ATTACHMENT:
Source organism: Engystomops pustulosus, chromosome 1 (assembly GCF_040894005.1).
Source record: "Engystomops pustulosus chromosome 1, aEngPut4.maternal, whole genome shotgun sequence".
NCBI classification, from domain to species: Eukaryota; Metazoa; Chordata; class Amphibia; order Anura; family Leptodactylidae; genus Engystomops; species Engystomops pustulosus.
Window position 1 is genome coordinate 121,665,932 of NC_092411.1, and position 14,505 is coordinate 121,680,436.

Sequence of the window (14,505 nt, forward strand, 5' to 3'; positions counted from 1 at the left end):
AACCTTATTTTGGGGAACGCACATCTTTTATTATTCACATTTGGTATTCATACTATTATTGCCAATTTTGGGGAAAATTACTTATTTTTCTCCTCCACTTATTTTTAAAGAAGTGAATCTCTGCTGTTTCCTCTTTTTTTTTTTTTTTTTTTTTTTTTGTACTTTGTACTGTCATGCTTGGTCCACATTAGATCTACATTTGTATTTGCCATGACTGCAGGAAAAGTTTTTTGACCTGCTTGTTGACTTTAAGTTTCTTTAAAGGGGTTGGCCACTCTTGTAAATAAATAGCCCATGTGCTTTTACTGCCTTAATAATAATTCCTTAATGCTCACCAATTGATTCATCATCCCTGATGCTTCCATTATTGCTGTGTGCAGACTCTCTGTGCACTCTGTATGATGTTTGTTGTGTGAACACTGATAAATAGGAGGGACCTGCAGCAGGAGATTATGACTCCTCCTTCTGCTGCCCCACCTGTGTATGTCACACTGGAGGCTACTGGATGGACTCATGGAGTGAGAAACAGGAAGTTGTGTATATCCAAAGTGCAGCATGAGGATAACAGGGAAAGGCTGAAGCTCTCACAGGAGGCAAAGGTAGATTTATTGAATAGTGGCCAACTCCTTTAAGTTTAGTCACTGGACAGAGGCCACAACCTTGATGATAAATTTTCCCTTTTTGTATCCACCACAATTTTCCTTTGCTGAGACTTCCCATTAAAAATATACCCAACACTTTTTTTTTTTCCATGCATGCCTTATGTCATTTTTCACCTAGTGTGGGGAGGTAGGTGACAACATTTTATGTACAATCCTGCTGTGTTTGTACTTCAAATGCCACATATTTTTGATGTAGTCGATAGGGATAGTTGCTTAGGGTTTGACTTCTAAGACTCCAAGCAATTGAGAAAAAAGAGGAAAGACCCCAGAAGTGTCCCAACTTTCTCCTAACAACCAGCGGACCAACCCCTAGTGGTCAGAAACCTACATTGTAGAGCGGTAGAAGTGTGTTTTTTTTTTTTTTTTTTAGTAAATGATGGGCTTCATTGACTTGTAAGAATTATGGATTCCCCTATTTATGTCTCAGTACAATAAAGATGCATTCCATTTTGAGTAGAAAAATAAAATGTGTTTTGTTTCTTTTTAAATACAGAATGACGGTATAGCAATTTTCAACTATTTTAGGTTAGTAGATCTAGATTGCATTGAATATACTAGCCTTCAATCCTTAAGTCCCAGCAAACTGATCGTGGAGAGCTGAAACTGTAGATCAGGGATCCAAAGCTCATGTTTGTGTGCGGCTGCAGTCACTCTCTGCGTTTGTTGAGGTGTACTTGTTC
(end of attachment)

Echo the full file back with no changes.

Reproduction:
Source organism: Engystomops pustulosus, chromosome 1 (assembly GCF_040894005.1).
Source record: "Engystomops pustulosus chromosome 1, aEngPut4.maternal, whole genome shotgun sequence".
NCBI classification, from domain to species: Eukaryota; Metazoa; Chordata; class Amphibia; order Anura; family Leptodactylidae; genus Engystomops; species Engystomops pustulosus.
Window position 1 is genome coordinate 121,665,932 of NC_092411.1, and position 14,505 is coordinate 121,680,436.

Sequence of the window (14,505 nt, forward strand, 5' to 3'; positions counted from 1 at the left end):
AACCTTATTTTGGGGAACGCACATCTTTTATTATTCACATTTGGTATTCATACTATTATTGCCAATTTTGGGGAAAATTACTTATTTTTCTCCTCCACTTATTTTTAAAGAAGTGAATCTCTGCTGTTTCCTCTTTTTTTTTTTTTTTTTTTTTTTTTGTACTTTGTACTGTCATGCTTGGTCCACATTAGATCTACATTTGTATTTGCCATGACTGCAGGAAAAGTTTTTTGACCTGCTTGTTGACTTTAAGTTTCTTTAAAGGGGTTGGCCACTCTTGTAAATAAATAGCCCATGTGCTTTTACTGCCTTAATAATAATTCCTTAATGCTCACCAATTGATTCATCATCCCTGATGCTTCCATTATTGCTGTGTGCAGACTCTCTGTGCACTCTGTATGATGTTTGTTGTGTGAACACTGATAAATAGGAGGGACCTGCAGCAGGAGATTATGACTCCTCCTTCTGCTGCCCCACCTGTGTATGTCACACTGGAGGCTACTGGATGGACTCATGGAGTGAGAAACAGGAAGTTGTGTATATCCAAAGTGCAGCATGAGGATAACAGGGAAAGGCTGAAGCTCTCACAGGAGGCAAAGGTAGATTTATTGAATAGTGGCCAACTCCTTTAAGTTTAGTCACTGGACAGAGGCCACAACCTTGATGATAAATTTTCCCTTTTTGTATCCACCACAATTTTCCTTTGCTGAGACTTCCCATTAAAAATATACCCAACACTTTTTTTTTTTCCATGCATGCCTTATGTCATTTTTCACCTAGTGTGGGGAGGTAGGTGACAACATTTTATGTACAATCCTGCTGTGTTTGTACTTCAAATGCCACATATTTTTGATGTAGTCGATAGGGATAGTTGCTTAGGGTTTGACTTCTAAGACTCCAAGCAATTGAGAAAAAAGAGGAAAGACCCCAGAAGTGTCCCAACTTTCTCCTAACAACCAGCGGACCAACCCCTAGTGGTCAGAAACCTACATTGTAGAGCGGTAGAAGTGTGTTTTTTTTTTTTTTTTTTAGTAAATGATGGGCTTCATTGACTTGTAAGAATTATGGATTCCCCTATTTATGTCTCAGTACAATAAAGATGCATTCCATTTTGAGTAGAAAAATAAAATGTGTTTTGTTTCTTTTTAAATACAGAATGACGGTATAGCAATTTTCAACTATTTTAGGTTAGTAGATCTAGATTGCATTGAATATACTAGCCTTCAATCCTTAAGTCCCAGCAAACTGATCGTGGAGAGCTGAAACTGTAGATCAGGGATCCAAAGCTCATGTTTGTGTGCGGCTGCAGTCACTCTCTGCGTTTGTTGAGGTGTACTTGTTC